Meneghetti devoted ten works to toxicology between 1928 and 1936. In them he examined the efficacy of the therapeutic use of sodium thiosulfate and tetrathionate to counter mercury, lead, and cyanide poisoning. In 1936 he also conducted research on the thiazinic dyes, including methylene blue and toluidin blue, two highly dispersed electropositive colloids, and on the action, similar to that of digitalis, of alkaloid substances derived from Erythrophtoeum (work which was developed in 1939 by Meneghetti’s student Renato Santi). In the same year, too, he returned to the study of the reticuloendothelial system to demonstrate the presence of histiocytes in the pulmonary alveoli. In his article “Il polmone come sede di azione e come via di assorbimento di farmaci,” Meneghetti posited a relationship between the activity of these alveolar cells and the absorption of drugs into the lung, a new route for the chemotherapeutic treatment of infectious diseases, He further took up the question of the special conditions that might macrophagically fix such electropositive colloids as the cupric oxide in the lung: in particular he noted the relation of blood coagulability to cell permeability, and therefore to granulopexis.

Meneghetti conducted a long series of investigations of the factors that can modify the relation between the degree of dispersion of colloids and the intensity of their action. In 1939 he drew upon his results to state that such highly stable colloids as the electropositive ones have a rapid and intense action that recommends them for pharmacological use. He thus completed some of his earlier researches; a decade before, he had pronounced the colloidal state to be the “pharmacological” one. In later work (1943 and 1954) he went on to investigate the relationship between the molecular structure and pharmacological action of the sulfa drugs and antibiotics.

Meneghetti wrote more than a hundred scientific works. He was also concerned with the history of medicine and with social problems—his book Biologia rivoluzionaria was published posthumously in 1962. He was a humanist and a patriot; he was decorated four times for valor in World War I, and in World War II, in which he lost both his wife and his daughter in an air raid, he showed equal courage as a member of the Resistance.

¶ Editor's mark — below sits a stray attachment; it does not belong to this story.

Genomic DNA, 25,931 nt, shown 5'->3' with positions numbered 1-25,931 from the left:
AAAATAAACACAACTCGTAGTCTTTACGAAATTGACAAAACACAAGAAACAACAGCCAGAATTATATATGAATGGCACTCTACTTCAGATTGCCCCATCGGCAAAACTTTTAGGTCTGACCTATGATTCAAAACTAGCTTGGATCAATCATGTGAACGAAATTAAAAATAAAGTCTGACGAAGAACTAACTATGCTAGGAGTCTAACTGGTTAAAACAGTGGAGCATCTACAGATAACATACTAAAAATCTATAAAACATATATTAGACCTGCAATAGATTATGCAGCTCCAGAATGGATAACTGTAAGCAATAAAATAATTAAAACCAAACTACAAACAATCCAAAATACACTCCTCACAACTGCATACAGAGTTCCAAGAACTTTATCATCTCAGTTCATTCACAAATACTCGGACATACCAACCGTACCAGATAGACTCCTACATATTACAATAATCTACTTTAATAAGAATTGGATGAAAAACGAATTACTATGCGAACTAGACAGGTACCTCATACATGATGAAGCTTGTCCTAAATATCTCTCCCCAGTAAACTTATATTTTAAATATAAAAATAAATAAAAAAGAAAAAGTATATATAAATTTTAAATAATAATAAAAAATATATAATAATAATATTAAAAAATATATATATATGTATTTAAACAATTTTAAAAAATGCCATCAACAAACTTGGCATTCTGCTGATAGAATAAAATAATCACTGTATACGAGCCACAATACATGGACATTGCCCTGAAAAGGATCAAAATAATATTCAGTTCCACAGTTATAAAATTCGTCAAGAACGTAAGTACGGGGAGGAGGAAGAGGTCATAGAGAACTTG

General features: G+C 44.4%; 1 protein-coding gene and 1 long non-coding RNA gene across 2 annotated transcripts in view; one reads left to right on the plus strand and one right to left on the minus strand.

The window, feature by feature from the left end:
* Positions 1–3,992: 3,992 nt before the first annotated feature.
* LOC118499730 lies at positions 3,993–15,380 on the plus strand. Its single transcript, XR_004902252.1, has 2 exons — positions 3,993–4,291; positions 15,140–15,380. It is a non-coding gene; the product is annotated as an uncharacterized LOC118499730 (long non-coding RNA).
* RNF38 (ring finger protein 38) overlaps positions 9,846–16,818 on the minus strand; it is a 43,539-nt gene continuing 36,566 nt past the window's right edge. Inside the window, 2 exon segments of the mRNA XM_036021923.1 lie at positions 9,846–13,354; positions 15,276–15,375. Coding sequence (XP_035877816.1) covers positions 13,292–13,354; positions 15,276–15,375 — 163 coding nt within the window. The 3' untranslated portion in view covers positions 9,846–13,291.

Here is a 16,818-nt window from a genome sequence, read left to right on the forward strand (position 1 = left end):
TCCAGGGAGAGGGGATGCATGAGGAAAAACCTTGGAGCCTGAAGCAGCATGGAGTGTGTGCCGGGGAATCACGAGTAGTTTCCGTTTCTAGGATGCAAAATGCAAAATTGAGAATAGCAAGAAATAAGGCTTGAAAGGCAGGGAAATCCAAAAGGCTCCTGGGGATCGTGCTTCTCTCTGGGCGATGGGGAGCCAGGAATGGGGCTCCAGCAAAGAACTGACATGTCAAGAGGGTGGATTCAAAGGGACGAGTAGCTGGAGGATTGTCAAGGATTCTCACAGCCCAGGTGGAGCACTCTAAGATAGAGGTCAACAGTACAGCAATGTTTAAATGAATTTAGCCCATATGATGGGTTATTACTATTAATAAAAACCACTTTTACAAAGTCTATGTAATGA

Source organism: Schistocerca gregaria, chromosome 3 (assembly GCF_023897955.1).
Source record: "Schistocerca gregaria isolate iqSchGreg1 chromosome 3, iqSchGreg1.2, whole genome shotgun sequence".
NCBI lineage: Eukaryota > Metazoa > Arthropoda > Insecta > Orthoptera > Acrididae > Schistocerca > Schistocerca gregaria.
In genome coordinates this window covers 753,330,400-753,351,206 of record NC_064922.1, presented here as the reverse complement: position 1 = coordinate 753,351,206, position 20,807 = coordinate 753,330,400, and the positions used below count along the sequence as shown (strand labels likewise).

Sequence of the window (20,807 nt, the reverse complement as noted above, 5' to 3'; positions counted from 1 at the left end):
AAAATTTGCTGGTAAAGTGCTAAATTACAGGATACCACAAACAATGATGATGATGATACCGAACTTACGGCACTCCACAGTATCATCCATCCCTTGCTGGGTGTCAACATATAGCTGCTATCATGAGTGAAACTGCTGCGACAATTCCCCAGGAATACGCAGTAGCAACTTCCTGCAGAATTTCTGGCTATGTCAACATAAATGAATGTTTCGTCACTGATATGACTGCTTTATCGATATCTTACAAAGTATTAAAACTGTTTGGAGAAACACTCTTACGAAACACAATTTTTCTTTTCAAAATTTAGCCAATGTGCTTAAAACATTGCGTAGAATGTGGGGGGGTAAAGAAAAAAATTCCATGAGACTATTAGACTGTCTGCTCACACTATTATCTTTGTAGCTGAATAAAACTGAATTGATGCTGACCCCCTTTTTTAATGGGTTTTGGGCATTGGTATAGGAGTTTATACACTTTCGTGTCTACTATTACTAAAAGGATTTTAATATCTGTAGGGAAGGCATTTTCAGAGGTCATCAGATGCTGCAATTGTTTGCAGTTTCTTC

BIBLIOGRAPHY

I. Original Works. Among Meneghetti’s earliest publications is a brief Curriculum vitae (Padua, 1925). His inaugural lecture at the University of Palermo is “Chimismo, forma, funzione e fenomeni colloidali,” in Biochimica e terapia sperimentale, 15 (1928), 77–98. His Elementi di Farmacologia (Padua, 1934) went through many eds. and revisions; the 9th ed. was entitled Farmacologia, 2 vols. (Padua, 1958). Meneghetti wrote more than 100 articles on his research, including reports on the toxicology of arsenic, erythrocytes, antimony, sulfur, and the histiocytic system, For a complete bibliography, see Renato Santi, “Commemorazione …” (below).

Meneghetti published two reports on his chemotherapy study center, “Centro di Studio per la Chemoterapia. Attività svolta nel quinquennio 1951–1955,” in Ricerea scientifica, 26 (1956), 72–99; and “Cetro di Studio … 1956–1960;” ibid., 30 (1960), 2228–2240. He also contributed many articles to Enciclopedia medica italiana (Rome, 1952), Two works were published posthumously, Biologia rivoluzionaria (Padua, 1962); and Poesie e prose (Vicenza, 1963), with a preface by E. Opacher and D. Valeri, which is a collection of works showing his civil and social concerns.

II. Secondary Literature. See M. Aloisi, “Ricordo di Egidio Meneghetti nell’anniversario della sua morte,” in Atti dell’ Accademia nazionale dei Lincei. Rendiconti, fasc. 2 (1962), 78–83; A. Cestari, “In memoria di Egidio Meneghetti,” in Ricerea scientifica, 2nd ser., 1 , pt. 1 (1961), 123–128; M. Messinl, “Egidio Meneghetti a un anno dalla morte” in Clinica terapeutica. 22 (1962), 461465; and R. Santi, “Egidio Meneghetti,” in Archivio italiano di scienze farmacolohiche, 3rd ser., 11 (1961), 183186; and “Commemorazione di Egidio Meneghetti,” in Annuario dell’ Université di Padova (Padua, 1963), which contains a complete bibliography of Meneghetti’s writings.

Pietro Franceschini